It’s not surprising that Obama grew up a rambunctious kid with a stubborn streak and an “I’ll show you” attitude. After all, it takes a special kind of moxie to survive being the first African-American FLOTUS—and not only survive, but thrive. For eight years, we witnessed the adversity the first family had to face, and now we get to read what it was really like growing up in a working-class family on Chicago’s South Side and ending up at the world’s most famous address. As the author amply shows, her can-do attitude was daunted at times by racism, leaving her wondering if she was good enough. Nevertheless, she persisted, graduating from Chicago’s first magnet high school, Princeton, and Harvard Law School, and pursuing careers in law and the nonprofit world. With her characteristic candor and dry wit, she recounts the story of her fateful meeting with her future husband. Once they were officially a couple, her feelings for him turned into a “toppling blast of lust, gratitude, fulfillment, wonder.” But for someone with a “natural resistance to chaos,” being the wife of an ambitious politician was no small feat, and becoming a mother along the way added another layer of complexity. Throw a presidential campaign into the mix, and even the most assured woman could begin to crack under the pressure. Later, adjusting to life in the White House was a formidable challenge for the self-described “control freak”—not to mention the difficulty of sparing their daughters the ugly side of politics and preserving their privacy as much as possible. Through it all, Obama remained determined to serve with grace and help others through initiatives like the White House garden and her campaign to fight childhood obesity. And even though she deems herself “not a political person,” she shares frank thoughts about the 2016 election.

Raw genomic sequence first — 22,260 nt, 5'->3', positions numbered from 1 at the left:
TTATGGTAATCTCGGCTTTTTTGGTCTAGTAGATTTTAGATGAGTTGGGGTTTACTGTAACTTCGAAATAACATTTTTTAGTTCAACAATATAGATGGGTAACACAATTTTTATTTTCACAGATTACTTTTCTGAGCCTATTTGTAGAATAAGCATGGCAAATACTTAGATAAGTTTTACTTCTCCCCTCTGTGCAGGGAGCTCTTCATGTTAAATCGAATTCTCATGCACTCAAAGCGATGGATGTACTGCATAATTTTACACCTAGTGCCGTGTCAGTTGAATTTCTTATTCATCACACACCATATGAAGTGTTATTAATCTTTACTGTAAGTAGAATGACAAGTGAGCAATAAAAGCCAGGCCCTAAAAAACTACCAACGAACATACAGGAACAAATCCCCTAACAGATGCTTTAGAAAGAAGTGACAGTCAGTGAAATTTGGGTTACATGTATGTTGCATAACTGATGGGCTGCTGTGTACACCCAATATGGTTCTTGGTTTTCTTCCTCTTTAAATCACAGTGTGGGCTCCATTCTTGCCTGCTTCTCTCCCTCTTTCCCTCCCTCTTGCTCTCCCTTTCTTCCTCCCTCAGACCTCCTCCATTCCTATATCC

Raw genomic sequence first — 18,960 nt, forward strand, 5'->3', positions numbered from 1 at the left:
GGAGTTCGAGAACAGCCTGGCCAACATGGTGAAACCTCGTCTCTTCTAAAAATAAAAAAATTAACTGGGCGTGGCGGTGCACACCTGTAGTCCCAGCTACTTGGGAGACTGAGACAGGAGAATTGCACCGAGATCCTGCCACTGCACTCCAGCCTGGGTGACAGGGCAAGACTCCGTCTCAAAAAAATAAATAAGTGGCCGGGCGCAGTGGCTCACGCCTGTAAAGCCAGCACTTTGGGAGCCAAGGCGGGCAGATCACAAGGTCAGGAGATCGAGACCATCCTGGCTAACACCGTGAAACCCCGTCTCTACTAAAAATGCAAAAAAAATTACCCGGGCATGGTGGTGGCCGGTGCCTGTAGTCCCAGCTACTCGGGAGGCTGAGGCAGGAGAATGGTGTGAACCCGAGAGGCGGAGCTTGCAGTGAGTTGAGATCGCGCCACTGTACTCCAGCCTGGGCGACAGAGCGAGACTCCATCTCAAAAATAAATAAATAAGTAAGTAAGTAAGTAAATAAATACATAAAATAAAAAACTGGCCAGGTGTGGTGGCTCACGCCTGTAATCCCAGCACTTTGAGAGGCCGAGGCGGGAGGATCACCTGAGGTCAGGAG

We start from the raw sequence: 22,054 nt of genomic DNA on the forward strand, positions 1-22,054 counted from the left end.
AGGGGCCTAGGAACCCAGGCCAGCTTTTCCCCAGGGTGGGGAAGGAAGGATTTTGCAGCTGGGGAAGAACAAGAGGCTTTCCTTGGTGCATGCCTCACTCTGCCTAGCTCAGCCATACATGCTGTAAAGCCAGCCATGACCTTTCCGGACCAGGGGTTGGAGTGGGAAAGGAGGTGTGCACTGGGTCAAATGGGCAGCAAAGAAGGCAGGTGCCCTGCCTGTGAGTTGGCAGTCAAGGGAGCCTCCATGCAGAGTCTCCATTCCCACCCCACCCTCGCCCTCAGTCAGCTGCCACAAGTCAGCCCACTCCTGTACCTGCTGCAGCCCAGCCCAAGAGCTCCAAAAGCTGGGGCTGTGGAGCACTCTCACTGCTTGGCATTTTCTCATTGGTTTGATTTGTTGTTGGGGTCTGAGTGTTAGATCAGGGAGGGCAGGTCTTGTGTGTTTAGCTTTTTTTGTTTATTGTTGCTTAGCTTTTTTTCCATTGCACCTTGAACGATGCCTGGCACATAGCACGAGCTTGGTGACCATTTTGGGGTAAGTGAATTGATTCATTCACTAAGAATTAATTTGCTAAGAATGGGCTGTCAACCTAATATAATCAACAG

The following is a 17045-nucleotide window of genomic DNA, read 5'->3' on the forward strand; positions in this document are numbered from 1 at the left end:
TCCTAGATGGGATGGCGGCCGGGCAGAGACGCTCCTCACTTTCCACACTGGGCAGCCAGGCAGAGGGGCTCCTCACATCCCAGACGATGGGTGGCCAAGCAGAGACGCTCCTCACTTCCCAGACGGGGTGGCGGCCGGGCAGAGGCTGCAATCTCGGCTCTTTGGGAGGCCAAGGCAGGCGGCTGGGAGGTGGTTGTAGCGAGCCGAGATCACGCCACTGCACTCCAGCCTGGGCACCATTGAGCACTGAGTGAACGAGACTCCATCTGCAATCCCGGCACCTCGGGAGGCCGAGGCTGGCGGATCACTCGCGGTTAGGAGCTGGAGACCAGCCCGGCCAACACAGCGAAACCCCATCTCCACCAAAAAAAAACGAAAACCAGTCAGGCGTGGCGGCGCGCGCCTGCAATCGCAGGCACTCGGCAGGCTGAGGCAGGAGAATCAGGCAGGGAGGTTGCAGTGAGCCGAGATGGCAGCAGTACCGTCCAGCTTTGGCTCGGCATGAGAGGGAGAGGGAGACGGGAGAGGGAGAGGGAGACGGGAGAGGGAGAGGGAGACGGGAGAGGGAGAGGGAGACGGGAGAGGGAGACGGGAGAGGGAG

An engrossing memoir as well as a lively treatise on what extraordinary grace under extraordinary pressure looks like.

Pub Date: Nov. 13, 2018

ISBN: 978-1-5247-6313-8

Page Count: 448

Publisher: Crown

Review Posted Online: Nov. 30, 2018

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The author's youthfulness helps to assure the inevitable comparison with the Anne Frank diary although over and above the...

NIGHT

Elie Wiesel spent his early years in a small Transylvanian town as one of four children. 

He was the only one of the family to survive what Francois Maurois, in his introduction, calls the "human holocaust" of the persecution of the Jews, which began with the restrictions, the singularization of the yellow star, the enclosure within the ghetto, and went on to the mass deportations to the ovens of Auschwitz and Buchenwald. There are unforgettable and horrifying scenes here in this spare and sombre memoir of this experience of the hanging of a child, of his first farewell with his father who leaves him an inheritance of a knife and a spoon, and of his last goodbye at Buchenwald his father's corpse is already cold let alone the long months of survival under unconscionable conditions. 

The author's youthfulness helps to assure the inevitable comparison with the Anne Frank diary although over and above the sphere of suffering shared, and in this case extended to the death march itself, there is no spiritual or emotional legacy here to offset any reader reluctance.

Pub Date: Jan. 16, 2006

ISBN: 0374500010

Page Count: 120

Publisher: Hill & Wang

Review Posted Online: Oct. 7, 2011

Kirkus Reviews Issue: Jan. 15, 2006